Saturday, 8 February 2014

World of Tanks History Section: M7 Priest

The United States of America got lucky with their geographic location. After defeating Spain in 1898, they became the dominant state in the New World, and the Atlantic Ocean presented a mighty barrier for any European aggressor. For twenty years, America maintained a policy of voluntary isolationism, feeling perfectly safe from external threats. The USA only left this state of mind by the end of WWI.

When WWII was starting in Europe, Americans could not sit aside and relaxedly observe the war's progress. It was also obvious that material aid alone will not be enough. America had to take up arms, at least against Japan, which was seriously determined to cause trouble in the Pacific.

In order to fight, the US needed a proper army, including proper armour. On July 10th, 1940, the Armoured Forces of the United States were officially created. At the same time, engineers started work on new vehicles.

The military needed a proper self propelled gun. Existing T19 halftracks and M3 cars were unsatisfactory both in armament and mobility. In October of 1941, Major-General Devers ordered the creation of a SPG with a 105 mm howitzer. The M3 Lee tank, in production since the summer of 1941, served as the chassis.

Americans can work quickly when they have to. In November, Baldwin Locomotive received two orders for prototypes, and in December, the vehicles were completed and shipped to Aberdeen.

In 1942, based on the test results, the US Army Tank Committee made a list of changes that needed to be made in the new SPG. Mostly, the armour was to be reduced from 19mm to 13mm, and the howitzer moved to the right, in order to increase the horizontal traverse. Additionally, the SPG must be armed with a machine gun. By April, the new SPG went through another round of tests and was accepted for production under the name 105-mm Howitzer Motor Carriage M7. The vehicles were mass produced by American Locomotive Company, Pressed Steel Company and Federal Machine and Welder Company.

The M7 was immediately improved and modernized. First, extra fuel tanks were discarded. Second, it received a special front armour plate without a sponson hole (recall that the M3 Lee had a gun mounted in the hull).

The name Priest was given by the British, who received M7s through Lend-Lease. The reason for this was the shape of the machine gun turret, which reminded them of a priest's lectern.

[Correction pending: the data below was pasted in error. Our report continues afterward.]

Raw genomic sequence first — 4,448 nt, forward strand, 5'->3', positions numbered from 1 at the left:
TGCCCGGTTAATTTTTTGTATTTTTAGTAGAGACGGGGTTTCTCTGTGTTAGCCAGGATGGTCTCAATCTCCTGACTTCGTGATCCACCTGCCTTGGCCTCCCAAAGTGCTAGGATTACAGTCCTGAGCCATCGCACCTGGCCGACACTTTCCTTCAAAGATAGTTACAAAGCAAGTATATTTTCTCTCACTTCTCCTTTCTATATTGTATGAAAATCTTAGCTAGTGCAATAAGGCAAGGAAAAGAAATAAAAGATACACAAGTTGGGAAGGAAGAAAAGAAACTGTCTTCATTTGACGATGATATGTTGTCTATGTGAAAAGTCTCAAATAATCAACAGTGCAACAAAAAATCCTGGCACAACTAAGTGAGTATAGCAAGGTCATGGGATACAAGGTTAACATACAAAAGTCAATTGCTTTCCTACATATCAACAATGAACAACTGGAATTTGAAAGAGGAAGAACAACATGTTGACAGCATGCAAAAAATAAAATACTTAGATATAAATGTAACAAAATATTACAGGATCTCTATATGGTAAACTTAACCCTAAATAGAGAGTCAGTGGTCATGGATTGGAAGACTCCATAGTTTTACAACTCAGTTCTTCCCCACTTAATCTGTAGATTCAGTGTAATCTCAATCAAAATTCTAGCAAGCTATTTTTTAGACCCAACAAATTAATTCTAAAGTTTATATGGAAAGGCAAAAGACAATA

The M7 first saw combat in November of 1942, during the Algiers-Morocco operation, and the Tunisian campaign. The Priest performed so well that it was made the main vehicle of light self propelled field artillery. The British, after receiving the first Priests in September of 1942, included them in the 5th Royal Mounted Artillery Regiment attached to the 8th Tank Division. This unit had a significant impact on the battles at El-Alamein.

At the end of 1943, it was decided that the Priest should be produced with the M4 hull, instead of the obsolete M3. Aside from the new hull, the SPG received new side armour screens and a cast front plate. The new SPG, named M7B1, started production in March of 1944.

Most M7 SPGs fought in Italy and Western Europe. Here, Priests performed very well. They could maneuver even on soft ground, could be deployed from landing craft into deep water, and begin fire support immediately after deployment.

High effectiveness of SPGs was reached as a result of coordination between air recon and special fire control centers, capable of quickly shifting many SPGs to one key target.

Few Priests were used in the Pacific. Jungles and swamps were poor hosts to any armoured vehicles. Priests did not have a very large impact here.

Aside from the United States, many other countries fielded Priests. Britain received most of them, over 800 units. British Priests fought in North Africa, Italy, at Normandy, and in Burma. France received about 200 SPGs, used in the 2nd and 5th Tank Divisions. Britain and France were the only countries that received Priests as a part of Lend-Lease. Later, small amounts made it to Canada and the People's Liberation Army of Yugoslavia.

Before WWII ended, the Americans decided that the M7 should be replaced with the more modern M37. However, they did not have the time to accomplish this, so Priests remained in use after 1945, but mostly in reserves or the National Guard. The only post-war conflict the Priests could be found in was Korea.

After the war, M7s were distributed to America's allies: China, Pakistan, Belgium, Norway, Argentina, and many more. As of 2012, Priests still exist in the Brazilian army.

There were attemps to create vehicles based on the M7, but the only mass produced one was the Kangaroo, of which around 100 units were made. In this modification, the gun was removed, and seats were installed for infantry. Several M7s were converted to observer vehicles. In these, the infantry seats were replaced with observation devices and radios. The French tried to make the M7 into a self propelled mortar, but the project did not achieve anything interesting.

In conclusion, the Priest was a good vehicle, which could effectively provide artillery fire while attacking and while retreating. It had its downsides, as any vehicle does. It was very tall, which complicated concealment. Several specialists consider the gun to be too weak for the chassis. The choice of a 105 mm howitzer was probably caused by a rush to get Priests into production. The light gun did not overload the suspension, resuling in a very reliable vehicle, so it is not entirely fair to say that the small caliber was a disadvantage.

4316 Priests were built from 1942 to 1945.

Original article available here.

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